A white police instructor in Missouri was terminated for allegedly using racial slurs during an officer training session, department officials said.
St. Louis County Police Chief Mary Barton fired the unidentified contract instructor late last month after initially suspending her as an investigation was conducted.
“It has now been brought to conclusion and the existing contracts with the instructor and her company have been terminated,” Barton wrote in an Oct. 28 letter to officers obtained by The Post.
“To those that brought this behavior to the department’s attention, I extend to you my sincerest appreciation.”
Officers first alerted supervisors about the instructor – later identified in reports as Jan Mirikitani – on Oct. 20, KSDK reported. Sources said she used a racial slur during the session and claimed EBT cards should not be used to pay for hair or nail treatments, according to the station.
The St. Louis Post-Dispatch on Thursday identified Mirikitani as the instructor involved. Mirikitani denied the allegations.
“This is not what it appears,” she wrote the newspaper in an email. “We are living in a time when an allegation is accepted as truth, regardless of all remaining facts and context.”
Mirikitani has been a trainer and consultant for local and federal police forces for more than three decades, the newspaper reported, citing the Law Enforcement Training Advisory Commission’s website.
She has also led more than 25 courses throughout her career, including sessions titled “Hire for Character” and “Communicating with an Angry Public,” the Post-Dispatch reported.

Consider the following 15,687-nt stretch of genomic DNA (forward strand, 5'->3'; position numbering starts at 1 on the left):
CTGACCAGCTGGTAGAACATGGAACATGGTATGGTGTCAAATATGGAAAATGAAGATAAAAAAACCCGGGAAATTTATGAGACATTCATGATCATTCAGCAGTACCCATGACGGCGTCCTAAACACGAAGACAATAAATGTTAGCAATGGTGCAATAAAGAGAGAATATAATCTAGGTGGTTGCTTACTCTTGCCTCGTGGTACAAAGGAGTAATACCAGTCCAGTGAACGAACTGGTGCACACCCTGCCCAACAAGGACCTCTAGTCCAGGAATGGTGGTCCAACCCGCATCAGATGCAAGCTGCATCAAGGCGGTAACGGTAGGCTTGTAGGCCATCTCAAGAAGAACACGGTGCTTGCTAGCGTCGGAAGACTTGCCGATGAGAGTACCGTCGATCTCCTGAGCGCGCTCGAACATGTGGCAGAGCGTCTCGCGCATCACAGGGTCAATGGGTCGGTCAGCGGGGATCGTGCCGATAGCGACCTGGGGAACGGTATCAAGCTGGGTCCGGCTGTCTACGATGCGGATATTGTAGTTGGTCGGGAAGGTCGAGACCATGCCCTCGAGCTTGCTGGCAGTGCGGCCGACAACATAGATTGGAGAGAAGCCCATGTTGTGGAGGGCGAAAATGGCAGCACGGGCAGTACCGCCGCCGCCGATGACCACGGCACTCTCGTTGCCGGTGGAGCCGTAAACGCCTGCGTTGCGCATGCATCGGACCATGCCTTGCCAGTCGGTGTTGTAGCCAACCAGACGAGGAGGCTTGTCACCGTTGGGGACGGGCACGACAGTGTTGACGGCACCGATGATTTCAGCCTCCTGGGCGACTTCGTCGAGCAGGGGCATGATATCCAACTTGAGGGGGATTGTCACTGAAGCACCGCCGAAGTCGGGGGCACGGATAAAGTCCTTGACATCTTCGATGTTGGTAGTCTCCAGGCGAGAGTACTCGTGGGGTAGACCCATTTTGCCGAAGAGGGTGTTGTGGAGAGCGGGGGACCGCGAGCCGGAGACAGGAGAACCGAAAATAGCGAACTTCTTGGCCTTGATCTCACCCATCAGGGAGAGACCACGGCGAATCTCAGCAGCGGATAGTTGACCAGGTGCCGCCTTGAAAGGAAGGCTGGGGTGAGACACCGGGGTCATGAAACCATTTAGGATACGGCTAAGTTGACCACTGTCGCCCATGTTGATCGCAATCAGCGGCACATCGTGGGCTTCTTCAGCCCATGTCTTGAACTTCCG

Mirikitani is not licensed by the Peace Officer Standards and Training Commission, which has no record of the woman, a spokesman for the Missouri Department of Public Safety told the newspaper.
But police academies can contract unlicensed instructors, spokesman Mike O’Connell told the Post-Dispatch.
The St. Louis-based Ethical Society of Police said the incident marked the third known usage in the past several years of derogatory terms by local officers in training sessions, KSDK reported.
“We believe that additional steps are needed to ensure such an incident will not occur again,” the organization wrote in a letter. “We are asking for better checks and balances at [St. Louis County Municipal Police & Fire Academy] and regular evaluations by class participants.”
A St. Louis County police spokesman declined additional comment when reached by The Post on Friday.
Share this article:
Source: Read Full Article